(Capcom for Xbox 360)
By Mike Delano
The Lost Planet series has been nothing if not interesting as it charted its course across this console generation. It began as an early showpiece for HD graphics in 2007, wowing new Xbox 360 owners with its impressively realized snow planet and explosive action. After a fascinating but misguided second entry – which attempted to recast the series as a multiplayer-focused, Monster Hunter-style bug hunt – the franchise seemed finished until Capcom handed the reigns to outside developer Spark Unlimited for the third installment. With Lost Planet 3, Spark dials down the bombast of the original and the teamwork focus of the sequel, recasting the series as a more personal, narrative-driven adventure. True to form, the game is definitely interesting, if not entirely successful.
Playing as Jim Peyton, a family man who takes a mining job on a far off planet, you’ll encounter many of the series’ trademarks, from battling the intense weather to piloting mechs to blasting the native Akrid aliens in their glowing weak spots. Having a home base where you spend most of your time between story missions (taking on other jobs, upgrading your weapons) makes sense, and Jim is a likeable everyman who has believable reactions to chaotic situations and sympathetic interactions with his crew members and his wife at home.
Unfortunately, all of the locations you need to visit at the base are way too spread out, which, coupled with the slow movement speed of your mech and Jim, is murder on the pacing of the game. When the action kicks in, though, Lost Planet 3 is a solid third-person shooter. It plays it very safe within the conventions of the genre, but battling the alien threat on a snowy cliff or on rocky terrain above lava pools makes for an exciting time. That solid foundation carries over to the competitive multiplayer, which features all of the standard modes (deathmatch, capture the flag, etc.), in addition to a standout variant wherein you work with teammates in a Horde-style battle against the Akrid before facing off against another human team in a showdown for the prize.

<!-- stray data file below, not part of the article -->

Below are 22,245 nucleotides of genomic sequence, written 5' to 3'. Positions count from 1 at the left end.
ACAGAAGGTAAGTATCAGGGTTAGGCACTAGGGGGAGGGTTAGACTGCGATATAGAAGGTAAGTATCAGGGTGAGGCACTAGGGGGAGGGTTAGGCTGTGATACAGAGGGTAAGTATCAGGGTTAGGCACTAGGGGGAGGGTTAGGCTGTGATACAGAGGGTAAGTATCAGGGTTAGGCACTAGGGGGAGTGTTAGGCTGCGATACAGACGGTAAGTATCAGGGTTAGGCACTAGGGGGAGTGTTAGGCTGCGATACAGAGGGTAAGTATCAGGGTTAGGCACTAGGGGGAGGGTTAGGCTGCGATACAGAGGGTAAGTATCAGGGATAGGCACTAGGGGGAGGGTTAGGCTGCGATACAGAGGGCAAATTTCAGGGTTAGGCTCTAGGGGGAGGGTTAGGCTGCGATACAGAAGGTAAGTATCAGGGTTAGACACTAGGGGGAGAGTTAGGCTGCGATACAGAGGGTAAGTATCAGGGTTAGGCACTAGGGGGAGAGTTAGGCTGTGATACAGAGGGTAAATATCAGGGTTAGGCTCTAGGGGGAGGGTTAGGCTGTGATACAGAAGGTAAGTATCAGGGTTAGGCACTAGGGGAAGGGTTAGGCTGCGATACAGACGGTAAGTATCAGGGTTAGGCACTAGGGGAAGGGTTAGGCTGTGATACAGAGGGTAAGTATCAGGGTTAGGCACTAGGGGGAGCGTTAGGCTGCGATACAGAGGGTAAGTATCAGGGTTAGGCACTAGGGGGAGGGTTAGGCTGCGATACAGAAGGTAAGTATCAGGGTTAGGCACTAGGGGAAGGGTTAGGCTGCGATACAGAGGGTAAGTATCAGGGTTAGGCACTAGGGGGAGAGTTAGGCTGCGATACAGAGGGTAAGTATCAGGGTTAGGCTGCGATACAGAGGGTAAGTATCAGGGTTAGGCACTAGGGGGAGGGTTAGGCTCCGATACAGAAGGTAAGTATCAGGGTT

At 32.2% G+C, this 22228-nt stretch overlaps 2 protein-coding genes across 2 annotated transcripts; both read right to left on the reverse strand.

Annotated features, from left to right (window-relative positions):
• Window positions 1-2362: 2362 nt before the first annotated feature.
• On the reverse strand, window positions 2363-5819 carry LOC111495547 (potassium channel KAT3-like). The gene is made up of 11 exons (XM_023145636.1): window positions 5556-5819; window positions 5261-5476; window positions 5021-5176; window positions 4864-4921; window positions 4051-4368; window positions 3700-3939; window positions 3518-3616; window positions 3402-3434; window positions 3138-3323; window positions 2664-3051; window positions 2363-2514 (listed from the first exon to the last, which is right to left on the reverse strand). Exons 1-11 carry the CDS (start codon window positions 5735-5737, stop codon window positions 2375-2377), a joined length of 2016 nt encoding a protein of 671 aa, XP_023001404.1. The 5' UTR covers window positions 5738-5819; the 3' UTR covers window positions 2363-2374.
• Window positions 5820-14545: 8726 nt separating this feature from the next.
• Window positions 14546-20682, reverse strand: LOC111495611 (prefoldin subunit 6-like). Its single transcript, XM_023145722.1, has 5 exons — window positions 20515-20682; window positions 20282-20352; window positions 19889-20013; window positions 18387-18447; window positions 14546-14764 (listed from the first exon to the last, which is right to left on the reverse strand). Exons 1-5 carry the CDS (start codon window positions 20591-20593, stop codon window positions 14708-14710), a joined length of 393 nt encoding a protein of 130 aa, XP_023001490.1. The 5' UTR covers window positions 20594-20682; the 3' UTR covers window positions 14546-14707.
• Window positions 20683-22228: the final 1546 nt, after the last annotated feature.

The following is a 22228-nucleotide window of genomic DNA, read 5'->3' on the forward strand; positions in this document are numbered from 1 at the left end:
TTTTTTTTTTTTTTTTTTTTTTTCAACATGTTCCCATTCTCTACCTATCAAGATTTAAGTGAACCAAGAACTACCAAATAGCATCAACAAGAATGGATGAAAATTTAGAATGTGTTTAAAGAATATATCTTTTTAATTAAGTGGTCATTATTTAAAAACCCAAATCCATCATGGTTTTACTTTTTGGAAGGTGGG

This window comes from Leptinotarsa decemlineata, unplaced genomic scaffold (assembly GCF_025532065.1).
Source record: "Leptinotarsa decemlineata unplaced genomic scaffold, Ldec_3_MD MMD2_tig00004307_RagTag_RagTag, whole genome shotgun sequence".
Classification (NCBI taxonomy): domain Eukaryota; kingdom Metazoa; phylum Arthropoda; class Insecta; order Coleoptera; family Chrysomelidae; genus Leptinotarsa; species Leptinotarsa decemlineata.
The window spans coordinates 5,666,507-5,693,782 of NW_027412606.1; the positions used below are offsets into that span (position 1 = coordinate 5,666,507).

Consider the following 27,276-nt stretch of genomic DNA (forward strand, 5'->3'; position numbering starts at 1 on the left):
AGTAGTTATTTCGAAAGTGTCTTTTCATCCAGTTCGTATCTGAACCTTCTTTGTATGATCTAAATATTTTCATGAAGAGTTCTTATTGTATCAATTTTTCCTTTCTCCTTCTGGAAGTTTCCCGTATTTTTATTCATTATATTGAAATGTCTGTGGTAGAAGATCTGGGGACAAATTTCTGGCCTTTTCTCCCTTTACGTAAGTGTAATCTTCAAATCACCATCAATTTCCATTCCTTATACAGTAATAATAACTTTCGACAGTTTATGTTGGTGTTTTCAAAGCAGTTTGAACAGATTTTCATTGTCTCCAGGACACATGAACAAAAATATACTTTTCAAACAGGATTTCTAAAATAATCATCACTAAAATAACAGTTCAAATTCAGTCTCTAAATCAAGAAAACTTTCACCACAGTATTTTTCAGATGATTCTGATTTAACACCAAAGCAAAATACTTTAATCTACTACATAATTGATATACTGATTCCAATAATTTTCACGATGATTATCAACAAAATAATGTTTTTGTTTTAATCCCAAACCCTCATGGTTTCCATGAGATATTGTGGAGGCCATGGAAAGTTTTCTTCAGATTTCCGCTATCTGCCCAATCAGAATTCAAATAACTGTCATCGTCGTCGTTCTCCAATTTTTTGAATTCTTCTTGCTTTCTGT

Online or off, though, the game struggles to distinguish itself, especially in the middle of a year packed with so many other incredible gaming experiences. The human element that Spark emphasizes in this entry offers an interesting take on the series’ lore, but it’s obscured by other aspects of the game that don’t hold the same appeal.